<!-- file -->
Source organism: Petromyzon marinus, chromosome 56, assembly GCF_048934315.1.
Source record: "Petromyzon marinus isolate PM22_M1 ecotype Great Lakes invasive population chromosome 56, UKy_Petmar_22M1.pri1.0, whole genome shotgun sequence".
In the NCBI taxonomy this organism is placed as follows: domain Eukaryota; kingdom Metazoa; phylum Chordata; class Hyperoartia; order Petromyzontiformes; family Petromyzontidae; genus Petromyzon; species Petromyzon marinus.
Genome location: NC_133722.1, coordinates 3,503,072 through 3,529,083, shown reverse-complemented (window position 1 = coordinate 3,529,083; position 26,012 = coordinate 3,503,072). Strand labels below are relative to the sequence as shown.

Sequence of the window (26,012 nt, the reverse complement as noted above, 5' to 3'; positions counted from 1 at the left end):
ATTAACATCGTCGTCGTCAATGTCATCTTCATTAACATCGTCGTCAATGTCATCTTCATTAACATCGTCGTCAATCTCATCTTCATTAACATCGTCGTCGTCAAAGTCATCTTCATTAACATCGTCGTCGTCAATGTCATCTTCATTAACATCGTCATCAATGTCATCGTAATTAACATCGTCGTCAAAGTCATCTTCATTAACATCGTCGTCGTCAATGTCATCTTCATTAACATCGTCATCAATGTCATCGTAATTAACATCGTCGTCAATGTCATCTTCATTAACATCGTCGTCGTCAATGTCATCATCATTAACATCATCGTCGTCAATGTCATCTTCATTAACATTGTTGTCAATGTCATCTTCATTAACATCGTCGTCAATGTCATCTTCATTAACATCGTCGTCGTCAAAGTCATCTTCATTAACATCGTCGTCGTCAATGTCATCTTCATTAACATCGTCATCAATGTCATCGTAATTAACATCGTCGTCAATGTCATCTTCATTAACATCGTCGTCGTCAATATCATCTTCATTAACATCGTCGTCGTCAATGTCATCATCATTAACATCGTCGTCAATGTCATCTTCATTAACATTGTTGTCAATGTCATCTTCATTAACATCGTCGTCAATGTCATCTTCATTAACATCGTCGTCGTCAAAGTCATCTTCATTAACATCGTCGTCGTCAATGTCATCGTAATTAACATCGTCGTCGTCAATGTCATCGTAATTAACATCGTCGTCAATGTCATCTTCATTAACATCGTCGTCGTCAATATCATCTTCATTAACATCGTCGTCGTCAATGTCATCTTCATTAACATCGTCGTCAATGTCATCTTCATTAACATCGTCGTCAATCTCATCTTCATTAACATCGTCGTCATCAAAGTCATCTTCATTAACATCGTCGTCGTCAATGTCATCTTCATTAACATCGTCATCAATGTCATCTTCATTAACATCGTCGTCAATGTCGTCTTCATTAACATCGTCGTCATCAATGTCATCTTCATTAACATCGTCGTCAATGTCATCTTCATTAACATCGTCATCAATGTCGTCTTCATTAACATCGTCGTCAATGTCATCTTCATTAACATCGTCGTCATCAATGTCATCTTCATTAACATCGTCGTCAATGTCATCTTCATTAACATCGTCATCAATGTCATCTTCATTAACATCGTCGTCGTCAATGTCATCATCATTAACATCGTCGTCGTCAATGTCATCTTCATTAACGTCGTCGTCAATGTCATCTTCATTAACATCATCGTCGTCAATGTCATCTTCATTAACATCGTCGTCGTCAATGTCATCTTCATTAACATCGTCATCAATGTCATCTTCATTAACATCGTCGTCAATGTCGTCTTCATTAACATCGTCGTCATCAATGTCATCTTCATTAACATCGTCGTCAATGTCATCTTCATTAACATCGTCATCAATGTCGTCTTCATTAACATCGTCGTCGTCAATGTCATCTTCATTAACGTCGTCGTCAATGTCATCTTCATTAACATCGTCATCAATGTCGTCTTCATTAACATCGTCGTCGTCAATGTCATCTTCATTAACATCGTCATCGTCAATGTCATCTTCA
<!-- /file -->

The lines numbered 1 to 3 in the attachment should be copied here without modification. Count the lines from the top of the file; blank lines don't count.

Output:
Source organism: Petromyzon marinus, chromosome 56, assembly GCF_048934315.1.
Source record: "Petromyzon marinus isolate PM22_M1 ecotype Great Lakes invasive population chromosome 56, UKy_Petmar_22M1.pri1.0, whole genome shotgun sequence".
In the NCBI taxonomy this organism is placed as follows: domain Eukaryota; kingdom Metazoa; phylum Chordata; class Hyperoartia; order Petromyzontiformes; family Petromyzontidae; genus Petromyzon; species Petromyzon marinus.